Goodbye, mantas—for now

Well, Marla and I have finally completed our big move from Hawaii to California. It’s not like we’re really gone forever; at least that’s what we want to think. Marla’s sister Wendy is keeping the Hawaii house, and we plan to return frequently. I’d like to think we’ll spend around a couple of months per year in Hawaii, although Marla may disagree with that estimate. In any case, we’ve left Hawaii with mixed emotions. We’re excited about our new location in Los Osos on the central California coast, but much of our hearts remain in Hawaii.

Mother Nature has been generous to us during our final weeks as Hawaii residents. A few weeks ago I posted about our fantastic spinner dolphin encounter at Mahukona. Then we had the opportunity to swim with large pelagic sharks. And finally, on our last swim at Kawaihae we were visited by a group of extremely sociable mantas. About a half dozen of them swam back and forth along the breakwater for at least an hour. It was a mixed group—a couple of larger adults, including old One-eye, a frequent visitor whose left eye has been severely injured, and a few smaller individuals only about six feet across. The younger ones seemed especially interested in us, repeatedly swooping within easy touching distance—but we of course refrained from touching. These gentle, intelligent, sweet-natured animals really tug at the heart.

Here, in water only about eight feet deep, I’m hugging the bottom while Marla watches from the surface. The distinct pattern of dark marks on these mantas’ chests and bellies allow identification and cataloging of individuals. About three hundred individual animals have been identified along the Big Island’s west coast.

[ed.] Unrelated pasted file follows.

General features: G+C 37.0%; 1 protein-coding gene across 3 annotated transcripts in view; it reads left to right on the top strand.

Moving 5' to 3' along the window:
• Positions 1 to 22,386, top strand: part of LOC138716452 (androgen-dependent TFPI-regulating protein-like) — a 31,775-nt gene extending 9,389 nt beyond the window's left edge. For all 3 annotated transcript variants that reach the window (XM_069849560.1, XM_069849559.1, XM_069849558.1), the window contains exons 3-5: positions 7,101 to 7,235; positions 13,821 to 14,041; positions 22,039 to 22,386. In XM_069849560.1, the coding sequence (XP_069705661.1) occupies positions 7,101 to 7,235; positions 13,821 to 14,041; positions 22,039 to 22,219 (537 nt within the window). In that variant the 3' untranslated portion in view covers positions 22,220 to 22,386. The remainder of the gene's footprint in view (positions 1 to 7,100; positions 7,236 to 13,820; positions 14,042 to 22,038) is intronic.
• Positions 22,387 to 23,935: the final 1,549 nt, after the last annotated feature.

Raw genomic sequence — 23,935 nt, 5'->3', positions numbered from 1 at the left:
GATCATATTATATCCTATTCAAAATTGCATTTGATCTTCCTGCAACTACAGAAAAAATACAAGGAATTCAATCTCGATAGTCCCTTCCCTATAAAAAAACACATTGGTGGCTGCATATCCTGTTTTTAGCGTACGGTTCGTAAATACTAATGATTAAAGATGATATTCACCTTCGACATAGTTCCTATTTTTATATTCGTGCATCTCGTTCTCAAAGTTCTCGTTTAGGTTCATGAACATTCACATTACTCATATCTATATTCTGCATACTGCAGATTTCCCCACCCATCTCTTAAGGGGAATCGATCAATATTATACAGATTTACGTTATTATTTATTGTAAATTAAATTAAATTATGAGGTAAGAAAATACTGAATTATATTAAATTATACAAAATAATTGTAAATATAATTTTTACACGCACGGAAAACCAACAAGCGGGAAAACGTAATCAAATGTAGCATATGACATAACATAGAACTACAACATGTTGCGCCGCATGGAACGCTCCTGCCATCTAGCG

Goodbye, sweetheart, and good luck. See you soon, I hope.

I plan to continue this blog, but posts may be even more infrequent than they are now. Maybe I’ll include more mainland-based posts, or maybe I’ll start another blog. Meanwhile, thanks for reading.


Last week we joined our friends Ned and Susan on a snorkel trip to the pelagic zone offshore from Kona. Kona Diving Ecoadventures takes passengers about five miles offshore to waters around a mile deep. There they search for pelagic cetaceans—pilot whales, sperm whales, open-ocean dolphins—and other pelagic megafauna such as sharks and billfish. The passengers are allowed to get into the water and snorkel with anything interesting that is encountered, in a manner, we were told, intended not to unduly disturb the animals.

In stark contrast to the bustling nearshore reefs, the open ocean is mostly mile after mile of emptiness, so there’s a lot of searching and no guarantee as to what, if anything, you’ll encounter. On this trip we saw little in the open ocean—only a mixed pod of spinner and spotted dolphins that we observed from the boat.

Fortunately, open ocean is not all there is off the Kona coast—there are also fish farms operating in these deep waters. All sorts of marine life congregate near the aquaculture operations, partly attracted to wasted fish feed, and partly due to the shelter provided by the farms’ netting and associated structures where smaller organisms can hide from predators. Our boat visited one of the farms, where we had the opportunity to swim with Rough-toothed Dolphins (no decent photos though) and two species of shark.

This Silky Shark, about seven feet long, was quite curious about us, approaching very closely a number of times. Glad it didn’t take an exploratory bite. These fast swimmers are common in tropical and subtropical waters worldwide.

Here’s the other side of the same shark. It’s got a nasty, fairly fresh wound in front of its gill slits. There’s a remora attached behind the gill slits. The elongated rear edge of the second dorsal fin helps distinguish this species from similar sharks.